Thursday, November 10, 2011

Geography Awareness Week & GIS Day

Yes, it's that time of the year again and we have an exciting series of events at OSU for GAW this year! We will be presenting some of our game ideas to the larger OSU community during the Geography & GIS Fair on Nov. 15, 11am-1pm in the Ohio Union. Same afternoon there's an open house at BRPC, really cool (I know, bad joke)! We also have a playful Geography Treasure Hunt where anyone can join in a real-world treasure hunting game using GPS to locate clues hidden around campus. Teams of 3-4 participants race through campus to find all the caches on their route. The fastest team wins the grand prize! Finally the event is capped by the presentation "Through the Macroscope: Geography’s View of the World" delivered by AGS President, Dr. Jerome Dobson. I am particularly looking forward to this presentation since the title reminds me of Katy Börner's excellent (admittedly a bit technical) overview of emerging tools to understand the "infinitely complex". GIS, simulation environments (yes, games too!), mining of massively crowd-sourced data are all examples of such tools. In Katy's words: "Rather than make things larger [like a microscope] or smaller [like a telescope], macroscopes let us observe what is at once too great, slow, or complex for the human eye and mind to notice and comprehend."
A related essay by Neil Savage illustrate the growing possibilities for social scientist to tap into massive data sets on human individual behavior, decisions, etc. Twitter is by no means the perfect source for this type of data but it is one of the first to emerge in what can be expected to become a flood of auto-generated, spatially coded, and personally tagged information. Understanding these data flows is critical to its proper use and also for developing alternative, even better data streams. Visual analytics provide one macroscope onto these data flows and can provide stunningly complex and still comprehensive perspectives of seemingly chaotic data.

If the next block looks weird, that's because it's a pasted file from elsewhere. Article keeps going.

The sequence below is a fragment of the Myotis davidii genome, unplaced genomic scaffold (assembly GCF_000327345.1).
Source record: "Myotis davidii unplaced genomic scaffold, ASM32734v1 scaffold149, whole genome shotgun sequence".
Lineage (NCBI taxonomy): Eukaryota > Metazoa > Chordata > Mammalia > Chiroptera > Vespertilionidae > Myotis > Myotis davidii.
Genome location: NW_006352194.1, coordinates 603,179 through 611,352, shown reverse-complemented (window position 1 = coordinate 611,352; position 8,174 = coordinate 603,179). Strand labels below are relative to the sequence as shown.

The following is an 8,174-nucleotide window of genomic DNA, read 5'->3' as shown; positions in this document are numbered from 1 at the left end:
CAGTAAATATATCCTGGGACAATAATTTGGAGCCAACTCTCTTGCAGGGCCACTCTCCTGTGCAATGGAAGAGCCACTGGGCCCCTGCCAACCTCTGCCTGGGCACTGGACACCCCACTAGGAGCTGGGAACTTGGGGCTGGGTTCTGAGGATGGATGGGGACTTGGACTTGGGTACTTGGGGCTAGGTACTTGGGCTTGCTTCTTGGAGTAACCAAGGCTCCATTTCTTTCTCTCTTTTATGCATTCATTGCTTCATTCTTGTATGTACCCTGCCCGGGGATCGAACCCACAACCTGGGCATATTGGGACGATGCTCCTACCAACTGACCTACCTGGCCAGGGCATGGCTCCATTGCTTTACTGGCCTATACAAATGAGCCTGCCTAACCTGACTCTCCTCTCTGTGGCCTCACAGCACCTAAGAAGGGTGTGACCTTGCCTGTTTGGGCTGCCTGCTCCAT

The Truthy tool shows a graphical representation of how a Tweet propagates, with retweets in blue and topic mentions in orange. Tweets that are sent back and forth between two Twitter accounts appear as a thick blue bar. Source: Savage, 2011, Credit:

Wednesday, November 2, 2011

Games vs. Reality - is there a difference?

Many times when I speak about our ideas to use Online Map Games as a way to simulate spatial planning and policy scenarios, people object that even if we can get people to use these simulations and act out decisions, they would still only be 'games' and not the real thing. but what is the 'reality' these days. Most spatial planning is carried out through a GIS, using remote sensing information, at a distance, and in front of a computer. I am not saying that this is all good, but it is happening. In the light of that there is a pretty good reason to think that a simulation carried out in a similar environment - using a computer, online maps, remote collaboration - can give us a pretty good idea of what the real thing would look like.

NPR today started an investigation into the revelation of Stuxnet and the issue of Cyber-Security. their report provides a captivating story of how a facility such as a power plant, where most operations are entirely controlled by computers, gets 'infected' by a computer worm that allows a remote villain to take over the role of the control room. Sounds like a script from a movie, but the Stuxnet incident, which allegedly infected an Iranian nuclear facility and destroyed, is a very real prospect. The NPR story illustrates how training for similar attacks can be conducted through simulations, essentially computer games, that replicate the setting of a computer based control room where operators are trying to fend off an attack by the enemy team, located in another room and who essentially just takes over control after infesting the control room computer systems.

As computer games become more realistic, our reality becomes more like a computer game. Augmented reality games already blend reality with gaming such that a make-believe world is implpanted into reality and is as real as it gets for the participants and even to bystanders. It is now hard to draw a line between reality and games.